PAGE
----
Rigontec, a German biotech start-up, used venture capital to develop a drug that helps the immune system fight cancer cells. After only three years of development work, it was acquired by the American pharmaceutical giant Merck & Co.
It is the kind of development that all venture capital investors dream of: started in 2014 as a spin-off from the University of Bonn, biotech start-up Rigontec was sold at a high profit to a large corporation at the end of 2017. In the start-up industry, this is called an “exit to a strategic buyer”. Apart from an IPO, the sale to a strategic buyer is one of the most popular strategies of owners and investors.
Rigontec was working in immunotherapy, currently the most promising field of cancer research. Unlike chemotherapy or radiation therapy, cancer immunotherapy involves special active substances that mobilise the patient's immune system in its battle against the disease. “The therapeutic agents make the cancer cells turn on themselves,” explains Christian Schetter, managing director of Rigontec GmbH, who successfully negotiated the deal with Merck & Co.
Although cancer immunotherapy has been around for decades and has met some measure of success in the last ten years, it was only a few years ago that the leading US research magazine “Science” announced the “break-through of the year” in this segment. All major pharmaceutical companies are looking for immunotherapeutic agents for their portfolios: Merck & Co. alone is having more than 550 studies conducted around the world in the area of immuno-oncology. Venture capital funds therefore keep an eye out for start-ups pursuing research in this field. “Our investors were also driven by the motivation to advance clinical research that could save many lives,” says Schetter, who thinks Rigontec is in good hands with Merck.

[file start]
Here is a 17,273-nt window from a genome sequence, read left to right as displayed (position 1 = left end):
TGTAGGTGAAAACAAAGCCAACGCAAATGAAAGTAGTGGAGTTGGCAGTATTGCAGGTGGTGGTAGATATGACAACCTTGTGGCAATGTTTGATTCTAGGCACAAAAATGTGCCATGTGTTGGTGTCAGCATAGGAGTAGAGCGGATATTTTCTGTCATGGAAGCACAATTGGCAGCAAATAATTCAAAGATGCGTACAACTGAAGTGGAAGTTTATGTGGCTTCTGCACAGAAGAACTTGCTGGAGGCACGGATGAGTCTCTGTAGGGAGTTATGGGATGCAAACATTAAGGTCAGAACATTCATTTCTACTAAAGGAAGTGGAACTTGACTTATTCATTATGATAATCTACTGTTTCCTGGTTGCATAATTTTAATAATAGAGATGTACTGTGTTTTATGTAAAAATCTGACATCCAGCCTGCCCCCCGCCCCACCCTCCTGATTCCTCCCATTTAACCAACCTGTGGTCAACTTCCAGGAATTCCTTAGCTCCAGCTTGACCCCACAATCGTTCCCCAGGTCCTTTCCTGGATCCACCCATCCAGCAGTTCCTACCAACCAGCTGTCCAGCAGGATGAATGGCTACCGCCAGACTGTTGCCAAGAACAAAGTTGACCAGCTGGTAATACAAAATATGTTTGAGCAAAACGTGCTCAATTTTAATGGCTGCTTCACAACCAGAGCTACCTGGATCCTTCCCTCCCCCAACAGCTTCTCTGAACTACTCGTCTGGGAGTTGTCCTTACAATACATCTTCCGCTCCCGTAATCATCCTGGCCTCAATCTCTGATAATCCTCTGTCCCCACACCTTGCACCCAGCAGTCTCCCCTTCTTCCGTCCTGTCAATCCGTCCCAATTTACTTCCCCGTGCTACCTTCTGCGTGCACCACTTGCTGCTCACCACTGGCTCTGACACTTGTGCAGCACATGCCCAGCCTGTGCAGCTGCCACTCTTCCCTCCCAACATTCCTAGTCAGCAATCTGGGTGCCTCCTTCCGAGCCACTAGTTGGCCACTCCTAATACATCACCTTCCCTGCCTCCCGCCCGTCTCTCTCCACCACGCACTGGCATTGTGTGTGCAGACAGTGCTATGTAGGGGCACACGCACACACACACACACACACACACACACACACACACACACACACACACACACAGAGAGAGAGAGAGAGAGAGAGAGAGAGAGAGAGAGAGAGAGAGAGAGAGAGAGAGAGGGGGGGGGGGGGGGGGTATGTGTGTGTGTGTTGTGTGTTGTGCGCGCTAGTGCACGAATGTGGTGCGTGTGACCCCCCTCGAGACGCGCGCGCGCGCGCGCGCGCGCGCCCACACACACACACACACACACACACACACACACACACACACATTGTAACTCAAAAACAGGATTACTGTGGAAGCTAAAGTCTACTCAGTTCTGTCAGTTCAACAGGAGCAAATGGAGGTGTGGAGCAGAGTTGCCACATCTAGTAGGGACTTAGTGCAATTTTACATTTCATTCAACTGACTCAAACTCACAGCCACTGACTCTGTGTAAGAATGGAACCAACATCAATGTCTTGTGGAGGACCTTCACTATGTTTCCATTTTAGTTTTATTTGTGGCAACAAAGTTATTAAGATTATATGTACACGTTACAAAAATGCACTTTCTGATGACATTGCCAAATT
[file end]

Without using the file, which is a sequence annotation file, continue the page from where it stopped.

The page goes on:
Industry leaders such as Forbion Capital Partners, Boehringer Ingelheim Venture Fund, High-Tech Start-up Fund (HTGF), NRW.BANK, MP Healthcare Venture Management, Sunstone Capital and Wellington Partners Life Sciences were among the Rigontec investors. Forbion’s involvement was financially supported by KfW which invests in venture capital funds to strengthen Germany as a technology location. KfW has also joined the German Ministry for Economic Affairs and Energy as the second-largest public investor to the HTGF.
Together, they provided Rigontec with almost EUR 30 million, which was mainly used for clinical studies and tests. A formidable amount for a German start-up: the market in Germany is developing slowly. The investors have now reaped their rewards: Merck & Co. paid EUR 115 million for the company Another EUR 349 million will follow if Merck & Co. achieves certain clinical and commercial results with Rigontec's drugs.
Although the final results will not be available until 2019, the exit is already a huge success: “The sale of Rigontec is the perfect example of a successful exit. The company increased its value drastically within a very short time. For the investors, this is – apart from the high profits – evidence that they made the right investment decision,” says Sonja Höpfner, Deputy Spokeswoman of KfW.